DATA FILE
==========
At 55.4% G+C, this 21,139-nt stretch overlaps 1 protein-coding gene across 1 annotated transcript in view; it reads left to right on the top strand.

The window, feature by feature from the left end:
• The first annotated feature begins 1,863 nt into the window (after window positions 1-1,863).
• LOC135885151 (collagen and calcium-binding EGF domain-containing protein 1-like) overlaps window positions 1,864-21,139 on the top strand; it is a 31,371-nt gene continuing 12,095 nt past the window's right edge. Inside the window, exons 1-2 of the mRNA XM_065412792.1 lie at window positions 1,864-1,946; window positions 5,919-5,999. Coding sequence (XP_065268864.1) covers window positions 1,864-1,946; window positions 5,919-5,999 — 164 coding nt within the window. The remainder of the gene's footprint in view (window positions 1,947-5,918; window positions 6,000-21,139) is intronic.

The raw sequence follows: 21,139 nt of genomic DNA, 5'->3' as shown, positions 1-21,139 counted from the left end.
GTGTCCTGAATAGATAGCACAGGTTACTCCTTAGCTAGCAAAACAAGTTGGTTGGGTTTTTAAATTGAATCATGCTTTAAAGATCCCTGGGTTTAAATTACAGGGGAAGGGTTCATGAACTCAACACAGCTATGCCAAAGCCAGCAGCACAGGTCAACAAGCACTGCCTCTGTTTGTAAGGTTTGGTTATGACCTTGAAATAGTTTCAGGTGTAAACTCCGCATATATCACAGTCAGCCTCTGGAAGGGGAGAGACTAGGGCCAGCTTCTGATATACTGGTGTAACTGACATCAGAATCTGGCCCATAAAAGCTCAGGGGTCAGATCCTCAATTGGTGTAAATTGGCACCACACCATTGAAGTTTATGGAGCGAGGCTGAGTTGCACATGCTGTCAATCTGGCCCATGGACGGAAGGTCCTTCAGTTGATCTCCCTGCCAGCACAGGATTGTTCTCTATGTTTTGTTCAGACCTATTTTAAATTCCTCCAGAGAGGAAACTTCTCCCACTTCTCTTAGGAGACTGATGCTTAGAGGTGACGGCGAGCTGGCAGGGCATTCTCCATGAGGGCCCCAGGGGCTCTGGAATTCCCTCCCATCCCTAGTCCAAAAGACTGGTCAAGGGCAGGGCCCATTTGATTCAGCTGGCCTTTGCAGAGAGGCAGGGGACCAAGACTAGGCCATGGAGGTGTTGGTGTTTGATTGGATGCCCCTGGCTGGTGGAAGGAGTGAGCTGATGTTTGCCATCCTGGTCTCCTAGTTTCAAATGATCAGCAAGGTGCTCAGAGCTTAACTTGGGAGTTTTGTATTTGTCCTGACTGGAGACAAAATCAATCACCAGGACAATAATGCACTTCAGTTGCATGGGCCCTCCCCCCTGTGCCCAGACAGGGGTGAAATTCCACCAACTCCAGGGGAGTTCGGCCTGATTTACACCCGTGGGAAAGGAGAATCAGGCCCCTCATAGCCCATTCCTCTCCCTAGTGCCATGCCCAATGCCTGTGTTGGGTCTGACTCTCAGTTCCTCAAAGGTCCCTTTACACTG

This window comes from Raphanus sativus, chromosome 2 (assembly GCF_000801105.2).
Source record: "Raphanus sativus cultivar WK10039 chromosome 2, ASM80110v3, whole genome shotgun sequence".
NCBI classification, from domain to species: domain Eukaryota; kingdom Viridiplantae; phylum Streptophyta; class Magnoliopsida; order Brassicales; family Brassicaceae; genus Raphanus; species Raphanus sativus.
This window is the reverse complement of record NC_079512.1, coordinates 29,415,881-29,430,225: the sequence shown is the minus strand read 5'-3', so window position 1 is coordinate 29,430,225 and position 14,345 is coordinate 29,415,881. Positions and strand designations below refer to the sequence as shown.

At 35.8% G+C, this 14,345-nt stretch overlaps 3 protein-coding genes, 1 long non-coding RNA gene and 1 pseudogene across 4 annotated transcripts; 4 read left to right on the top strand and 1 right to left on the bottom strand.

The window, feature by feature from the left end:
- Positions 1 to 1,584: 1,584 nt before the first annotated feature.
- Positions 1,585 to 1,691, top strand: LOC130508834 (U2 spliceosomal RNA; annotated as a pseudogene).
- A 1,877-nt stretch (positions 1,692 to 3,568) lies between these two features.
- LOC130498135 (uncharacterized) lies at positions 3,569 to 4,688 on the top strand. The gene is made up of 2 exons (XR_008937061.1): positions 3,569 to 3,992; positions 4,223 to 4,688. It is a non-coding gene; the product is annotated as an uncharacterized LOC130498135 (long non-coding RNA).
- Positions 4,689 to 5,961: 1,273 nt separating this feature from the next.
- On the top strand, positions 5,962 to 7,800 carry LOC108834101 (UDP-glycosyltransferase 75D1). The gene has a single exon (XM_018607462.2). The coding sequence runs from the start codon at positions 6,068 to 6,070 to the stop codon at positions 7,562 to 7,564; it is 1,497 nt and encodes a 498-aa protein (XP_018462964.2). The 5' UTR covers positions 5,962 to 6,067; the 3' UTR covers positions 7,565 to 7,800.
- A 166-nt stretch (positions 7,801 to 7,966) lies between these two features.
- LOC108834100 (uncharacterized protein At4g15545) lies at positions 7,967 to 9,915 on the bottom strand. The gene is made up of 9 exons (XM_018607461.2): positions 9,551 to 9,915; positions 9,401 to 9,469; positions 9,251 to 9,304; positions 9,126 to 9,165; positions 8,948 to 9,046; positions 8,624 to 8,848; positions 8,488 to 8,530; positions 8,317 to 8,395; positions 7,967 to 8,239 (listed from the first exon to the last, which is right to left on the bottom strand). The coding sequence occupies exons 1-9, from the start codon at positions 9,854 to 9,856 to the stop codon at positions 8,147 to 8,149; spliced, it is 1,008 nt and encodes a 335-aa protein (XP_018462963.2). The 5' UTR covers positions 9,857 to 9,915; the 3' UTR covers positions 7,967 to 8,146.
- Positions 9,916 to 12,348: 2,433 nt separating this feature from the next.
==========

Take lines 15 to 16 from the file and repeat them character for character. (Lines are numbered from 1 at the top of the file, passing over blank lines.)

- A 1,877-nt stretch (positions 1,692 to 3,568) lies between these two features.
- LOC130498135 (uncharacterized) lies at positions 3,569 to 4,688 on the top strand. The gene is made up of 2 exons (XR_008937061.1): positions 3,569 to 3,992; positions 4,223 to 4,688. It is a non-coding gene; the product is annotated as an uncharacterized LOC130498135 (long non-coding RNA).